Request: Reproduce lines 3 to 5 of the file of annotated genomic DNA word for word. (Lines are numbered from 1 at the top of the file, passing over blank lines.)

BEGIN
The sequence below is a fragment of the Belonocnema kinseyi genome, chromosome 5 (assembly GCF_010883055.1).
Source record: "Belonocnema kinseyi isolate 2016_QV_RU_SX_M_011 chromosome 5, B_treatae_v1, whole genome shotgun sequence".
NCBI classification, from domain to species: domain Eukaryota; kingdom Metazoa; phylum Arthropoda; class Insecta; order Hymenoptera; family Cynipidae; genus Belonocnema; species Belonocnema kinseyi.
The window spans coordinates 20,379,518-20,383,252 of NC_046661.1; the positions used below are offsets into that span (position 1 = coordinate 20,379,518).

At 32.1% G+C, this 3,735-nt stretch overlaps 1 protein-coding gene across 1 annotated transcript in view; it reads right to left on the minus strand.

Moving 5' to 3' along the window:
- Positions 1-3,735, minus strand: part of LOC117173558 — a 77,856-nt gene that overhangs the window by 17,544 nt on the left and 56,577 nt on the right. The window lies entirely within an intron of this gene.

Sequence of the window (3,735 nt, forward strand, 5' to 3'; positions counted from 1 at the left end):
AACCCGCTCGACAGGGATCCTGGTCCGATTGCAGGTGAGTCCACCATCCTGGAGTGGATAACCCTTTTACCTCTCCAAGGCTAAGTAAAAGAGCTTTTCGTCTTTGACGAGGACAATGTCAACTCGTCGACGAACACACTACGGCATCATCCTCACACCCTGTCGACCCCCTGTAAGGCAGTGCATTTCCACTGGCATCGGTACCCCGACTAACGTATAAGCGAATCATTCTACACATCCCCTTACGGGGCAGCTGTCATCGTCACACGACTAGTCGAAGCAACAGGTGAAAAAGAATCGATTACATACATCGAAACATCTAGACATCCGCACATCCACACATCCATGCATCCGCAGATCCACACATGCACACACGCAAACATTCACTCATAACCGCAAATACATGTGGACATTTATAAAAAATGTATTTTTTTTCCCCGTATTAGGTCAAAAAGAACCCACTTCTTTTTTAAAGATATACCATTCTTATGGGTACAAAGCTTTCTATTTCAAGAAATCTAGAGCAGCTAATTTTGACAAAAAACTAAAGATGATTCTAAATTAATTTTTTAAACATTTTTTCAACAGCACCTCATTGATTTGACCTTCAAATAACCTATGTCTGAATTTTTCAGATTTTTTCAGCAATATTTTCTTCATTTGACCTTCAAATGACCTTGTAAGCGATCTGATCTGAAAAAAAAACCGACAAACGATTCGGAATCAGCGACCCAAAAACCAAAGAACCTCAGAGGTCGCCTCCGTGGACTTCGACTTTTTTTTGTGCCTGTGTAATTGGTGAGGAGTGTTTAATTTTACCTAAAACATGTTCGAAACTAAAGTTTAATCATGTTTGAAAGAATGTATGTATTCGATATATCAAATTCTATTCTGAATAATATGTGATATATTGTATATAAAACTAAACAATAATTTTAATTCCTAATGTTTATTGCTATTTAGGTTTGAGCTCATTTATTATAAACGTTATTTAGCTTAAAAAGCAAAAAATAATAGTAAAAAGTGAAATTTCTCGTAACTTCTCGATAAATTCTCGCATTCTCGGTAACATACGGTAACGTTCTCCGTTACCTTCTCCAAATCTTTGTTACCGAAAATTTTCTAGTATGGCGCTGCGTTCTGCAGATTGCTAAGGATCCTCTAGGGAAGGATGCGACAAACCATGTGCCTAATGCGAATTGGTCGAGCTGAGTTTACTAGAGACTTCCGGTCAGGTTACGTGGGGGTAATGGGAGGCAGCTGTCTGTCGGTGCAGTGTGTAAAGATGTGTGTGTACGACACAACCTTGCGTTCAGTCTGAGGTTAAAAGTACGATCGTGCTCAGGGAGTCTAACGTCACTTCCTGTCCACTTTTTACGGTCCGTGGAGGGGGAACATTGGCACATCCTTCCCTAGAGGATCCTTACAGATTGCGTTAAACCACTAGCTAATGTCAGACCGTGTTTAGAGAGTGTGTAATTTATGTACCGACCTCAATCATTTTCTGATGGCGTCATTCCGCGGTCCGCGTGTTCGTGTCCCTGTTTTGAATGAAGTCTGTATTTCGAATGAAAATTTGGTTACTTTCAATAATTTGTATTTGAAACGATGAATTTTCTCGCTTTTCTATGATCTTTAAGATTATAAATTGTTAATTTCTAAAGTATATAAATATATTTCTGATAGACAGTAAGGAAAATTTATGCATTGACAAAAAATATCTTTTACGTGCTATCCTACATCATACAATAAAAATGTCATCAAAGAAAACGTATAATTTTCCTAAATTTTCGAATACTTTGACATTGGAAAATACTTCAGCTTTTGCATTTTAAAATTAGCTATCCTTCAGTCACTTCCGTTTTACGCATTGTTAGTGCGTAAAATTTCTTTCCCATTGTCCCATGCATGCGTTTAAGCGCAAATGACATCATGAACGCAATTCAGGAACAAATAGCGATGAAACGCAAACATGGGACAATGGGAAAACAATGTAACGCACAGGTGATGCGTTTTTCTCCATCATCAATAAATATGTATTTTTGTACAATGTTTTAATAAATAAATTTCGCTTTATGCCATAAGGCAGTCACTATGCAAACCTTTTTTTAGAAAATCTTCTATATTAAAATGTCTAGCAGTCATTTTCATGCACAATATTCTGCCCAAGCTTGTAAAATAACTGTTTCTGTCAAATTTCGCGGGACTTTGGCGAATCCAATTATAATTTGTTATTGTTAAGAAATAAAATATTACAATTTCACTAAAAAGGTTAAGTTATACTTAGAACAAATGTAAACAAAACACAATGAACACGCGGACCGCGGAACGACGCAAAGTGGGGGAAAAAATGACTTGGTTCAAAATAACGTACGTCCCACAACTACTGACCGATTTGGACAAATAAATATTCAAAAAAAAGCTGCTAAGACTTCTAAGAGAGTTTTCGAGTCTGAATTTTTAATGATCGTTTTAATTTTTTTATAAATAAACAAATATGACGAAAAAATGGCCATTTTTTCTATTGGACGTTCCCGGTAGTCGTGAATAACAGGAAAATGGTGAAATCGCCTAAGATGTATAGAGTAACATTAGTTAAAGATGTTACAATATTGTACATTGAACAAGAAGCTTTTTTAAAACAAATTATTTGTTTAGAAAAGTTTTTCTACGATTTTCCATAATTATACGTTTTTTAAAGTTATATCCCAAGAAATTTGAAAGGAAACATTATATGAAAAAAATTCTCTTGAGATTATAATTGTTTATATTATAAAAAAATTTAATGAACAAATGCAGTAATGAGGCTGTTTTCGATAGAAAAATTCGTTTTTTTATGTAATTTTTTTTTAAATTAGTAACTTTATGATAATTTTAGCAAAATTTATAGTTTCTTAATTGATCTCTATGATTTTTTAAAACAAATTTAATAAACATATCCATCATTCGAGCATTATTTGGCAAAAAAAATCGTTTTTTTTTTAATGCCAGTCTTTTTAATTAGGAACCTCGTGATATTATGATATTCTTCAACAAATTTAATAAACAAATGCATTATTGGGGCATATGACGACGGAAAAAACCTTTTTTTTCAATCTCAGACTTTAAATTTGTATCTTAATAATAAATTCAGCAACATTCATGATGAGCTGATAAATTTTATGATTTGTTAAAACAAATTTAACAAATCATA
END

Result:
NCBI classification, from domain to species: domain Eukaryota; kingdom Metazoa; phylum Arthropoda; class Insecta; order Hymenoptera; family Cynipidae; genus Belonocnema; species Belonocnema kinseyi.
The window spans coordinates 20,379,518-20,383,252 of NC_046661.1; the positions used below are offsets into that span (position 1 = coordinate 20,379,518).

At 32.1% G+C, this 3,735-nt stretch overlaps 1 protein-coding gene across 1 annotated transcript in view; it reads right to left on the minus strand.